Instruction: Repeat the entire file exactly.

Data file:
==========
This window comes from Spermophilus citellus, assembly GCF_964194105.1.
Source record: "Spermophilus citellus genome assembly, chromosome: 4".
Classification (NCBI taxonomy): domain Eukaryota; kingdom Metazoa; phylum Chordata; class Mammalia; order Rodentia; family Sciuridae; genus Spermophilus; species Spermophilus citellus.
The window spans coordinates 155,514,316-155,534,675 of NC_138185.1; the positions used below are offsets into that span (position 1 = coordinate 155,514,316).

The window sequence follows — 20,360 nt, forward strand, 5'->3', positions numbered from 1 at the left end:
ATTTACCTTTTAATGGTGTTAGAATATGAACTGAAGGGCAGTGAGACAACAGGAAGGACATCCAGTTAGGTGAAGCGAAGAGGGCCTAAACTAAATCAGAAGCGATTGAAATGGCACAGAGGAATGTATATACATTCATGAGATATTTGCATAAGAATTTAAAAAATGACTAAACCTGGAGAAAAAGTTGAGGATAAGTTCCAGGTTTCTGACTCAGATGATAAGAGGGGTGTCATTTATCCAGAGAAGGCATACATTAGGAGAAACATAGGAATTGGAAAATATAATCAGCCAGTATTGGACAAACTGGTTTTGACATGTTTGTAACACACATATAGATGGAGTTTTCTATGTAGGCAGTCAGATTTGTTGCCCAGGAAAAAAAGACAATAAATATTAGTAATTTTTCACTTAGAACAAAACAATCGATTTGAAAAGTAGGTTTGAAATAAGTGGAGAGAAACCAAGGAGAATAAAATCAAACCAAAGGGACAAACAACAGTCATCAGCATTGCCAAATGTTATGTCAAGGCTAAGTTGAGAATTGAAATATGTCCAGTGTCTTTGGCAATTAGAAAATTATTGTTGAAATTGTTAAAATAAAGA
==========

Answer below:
This window comes from Spermophilus citellus, assembly GCF_964194105.1.
Source record: "Spermophilus citellus genome assembly, chromosome: 4".
Classification (NCBI taxonomy): domain Eukaryota; kingdom Metazoa; phylum Chordata; class Mammalia; order Rodentia; family Sciuridae; genus Spermophilus; species Spermophilus citellus.
The window spans coordinates 155,514,316-155,534,675 of NC_138185.1; the positions used below are offsets into that span (position 1 = coordinate 155,514,316).

The window sequence follows — 20,360 nt, forward strand, 5'->3', positions numbered from 1 at the left end:
ATTTACCTTTTAATGGTGTTAGAATATGAACTGAAGGGCAGTGAGACAACAGGAAGGACATCCAGTTAGGTGAAGCGAAGAGGGCCTAAACTAAATCAGAAGCGATTGAAATGGCACAGAGGAATGTATATACATTCATGAGATATTTGCATAAGAATTTAAAAAATGACTAAACCTGGAGAAAAAGTTGAGGATAAGTTCCAGGTTTCTGACTCAGATGATAAGAGGGGTGTCATTTATCCAGAGAAGGCATACATTAGGAGAAACATAGGAATTGGAAAATATAATCAGCCAGTATTGGACAAACTGGTTTTGACATGTTTGTAACACACATATAGATGGAGTTTTCTATGTAGGCAGTCAGATTTGTTGCCCAGGAAAAAAAGACAATAAATATTAGTAATTTTTCACTTAGAACAAAACAATCGATTTGAAAAGTAGGTTTGAAATAAGTGGAGAGAAACCAAGGAGAATAAAATCAAACCAAAGGGACAAACAACAGTCATCAGCATTGCCAAATGTTATGTCAAGGCTAAGTTGAGAATTGAAATATGTCCAGTGTCTTTGGCAATTAGAAAATTATTGTTGAAATTGTTAAAATAAAGA